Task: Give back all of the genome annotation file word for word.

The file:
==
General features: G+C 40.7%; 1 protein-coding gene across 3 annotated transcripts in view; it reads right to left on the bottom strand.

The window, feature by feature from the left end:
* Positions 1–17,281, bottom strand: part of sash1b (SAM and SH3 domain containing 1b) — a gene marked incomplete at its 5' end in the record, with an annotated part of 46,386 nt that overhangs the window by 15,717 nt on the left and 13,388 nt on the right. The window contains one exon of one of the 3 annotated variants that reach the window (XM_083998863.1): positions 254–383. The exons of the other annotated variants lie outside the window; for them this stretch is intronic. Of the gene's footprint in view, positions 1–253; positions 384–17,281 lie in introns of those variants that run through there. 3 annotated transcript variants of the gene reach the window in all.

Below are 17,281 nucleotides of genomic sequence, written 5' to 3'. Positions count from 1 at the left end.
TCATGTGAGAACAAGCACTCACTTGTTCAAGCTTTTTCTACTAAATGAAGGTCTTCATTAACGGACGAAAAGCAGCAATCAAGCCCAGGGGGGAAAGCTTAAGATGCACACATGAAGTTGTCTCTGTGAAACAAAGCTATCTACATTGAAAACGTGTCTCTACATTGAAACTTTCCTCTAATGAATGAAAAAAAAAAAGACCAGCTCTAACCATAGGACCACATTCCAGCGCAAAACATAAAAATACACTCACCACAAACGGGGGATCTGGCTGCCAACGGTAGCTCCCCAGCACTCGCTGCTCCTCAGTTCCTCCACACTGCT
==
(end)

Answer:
General features: G+C 40.7%; 1 protein-coding gene across 3 annotated transcripts in view; it reads right to left on the bottom strand.

The window, feature by feature from the left end:
* Positions 1–17,281, bottom strand: part of sash1b (SAM and SH3 domain containing 1b) — a gene marked incomplete at its 5' end in the record, with an annotated part of 46,386 nt that overhangs the window by 15,717 nt on the left and 13,388 nt on the right. The window contains one exon of one of the 3 annotated variants that reach the window (XM_083998863.1): positions 254–383. The exons of the other annotated variants lie outside the window; for them this stretch is intronic. Of the gene's footprint in view, positions 1–253; positions 384–17,281 lie in introns of those variants that run through there. 3 annotated transcript variants of the gene reach the window in all.

Below are 17,281 nucleotides of genomic sequence, written 5' to 3'. Positions count from 1 at the left end.
TCATGTGAGAACAAGCACTCACTTGTTCAAGCTTTTTCTACTAAATGAAGGTCTTCATTAACGGACGAAAAGCAGCAATCAAGCCCAGGGGGGAAAGCTTAAGATGCACACATGAAGTTGTCTCTGTGAAACAAAGCTATCTACATTGAAAACGTGTCTCTACATTGAAACTTTCCTCTAATGAATGAAAAAAAAAAAGACCAGCTCTAACCATAGGACCACATTCCAGCGCAAAACATAAAAATACACTCACCACAAACGGGGGATCTGGCTGCCAACGGTAGCTCCCCAGCACTCGCTGCTCCTCAGTTCCTCCACACTGCT